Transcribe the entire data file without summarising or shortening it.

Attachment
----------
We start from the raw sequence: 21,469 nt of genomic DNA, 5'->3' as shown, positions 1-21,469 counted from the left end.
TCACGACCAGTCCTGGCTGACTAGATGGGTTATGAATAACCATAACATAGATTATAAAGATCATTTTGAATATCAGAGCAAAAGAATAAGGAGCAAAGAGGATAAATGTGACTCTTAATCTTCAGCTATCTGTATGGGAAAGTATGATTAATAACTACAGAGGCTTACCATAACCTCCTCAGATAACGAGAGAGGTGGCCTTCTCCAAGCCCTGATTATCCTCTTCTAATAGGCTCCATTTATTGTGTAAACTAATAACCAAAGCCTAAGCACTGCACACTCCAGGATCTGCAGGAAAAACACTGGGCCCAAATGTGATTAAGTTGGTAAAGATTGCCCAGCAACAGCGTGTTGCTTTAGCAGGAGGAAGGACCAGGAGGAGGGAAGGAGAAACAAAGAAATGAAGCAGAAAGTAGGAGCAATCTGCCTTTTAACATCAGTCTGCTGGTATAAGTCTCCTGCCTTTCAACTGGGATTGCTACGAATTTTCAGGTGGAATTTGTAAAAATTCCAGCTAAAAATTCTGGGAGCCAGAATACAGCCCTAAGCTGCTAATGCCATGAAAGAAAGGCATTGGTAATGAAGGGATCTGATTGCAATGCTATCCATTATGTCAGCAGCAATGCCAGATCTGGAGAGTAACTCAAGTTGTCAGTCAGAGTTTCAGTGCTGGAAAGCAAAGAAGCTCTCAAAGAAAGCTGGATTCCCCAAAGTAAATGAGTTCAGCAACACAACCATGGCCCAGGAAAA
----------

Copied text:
We start from the raw sequence: 21,469 nt of genomic DNA, 5'->3' as shown, positions 1-21,469 counted from the left end.
TCACGACCAGTCCTGGCTGACTAGATGGGTTATGAATAACCATAACATAGATTATAAAGATCATTTTGAATATCAGAGCAAAAGAATAAGGAGCAAAGAGGATAAATGTGACTCTTAATCTTCAGCTATCTGTATGGGAAAGTATGATTAATAACTACAGAGGCTTACCATAACCTCCTCAGATAACGAGAGAGGTGGCCTTCTCCAAGCCCTGATTATCCTCTTCTAATAGGCTCCATTTATTGTGTAAACTAATAACCAAAGCCTAAGCACTGCACACTCCAGGATCTGCAGGAAAAACACTGGGCCCAAATGTGATTAAGTTGGTAAAGATTGCCCAGCAACAGCGTGTTGCTTTAGCAGGAGGAAGGACCAGGAGGAGGGAAGGAGAAACAAAGAAATGAAGCAGAAAGTAGGAGCAATCTGCCTTTTAACATCAGTCTGCTGGTATAAGTCTCCTGCCTTTCAACTGGGATTGCTACGAATTTTCAGGTGGAATTTGTAAAAATTCCAGCTAAAAATTCTGGGAGCCAGAATACAGCCCTAAGCTGCTAATGCCATGAAAGAAAGGCATTGGTAATGAAGGGATCTGATTGCAATGCTATCCATTATGTCAGCAGCAATGCCAGATCTGGAGAGTAACTCAAGTTGTCAGTCAGAGTTTCAGTGCTGGAAAGCAAAGAAGCTCTCAAAGAAAGCTGGATTCCCCAAAGTAAATGAGTTCAGCAACACAACCATGGCCCAGGAAAA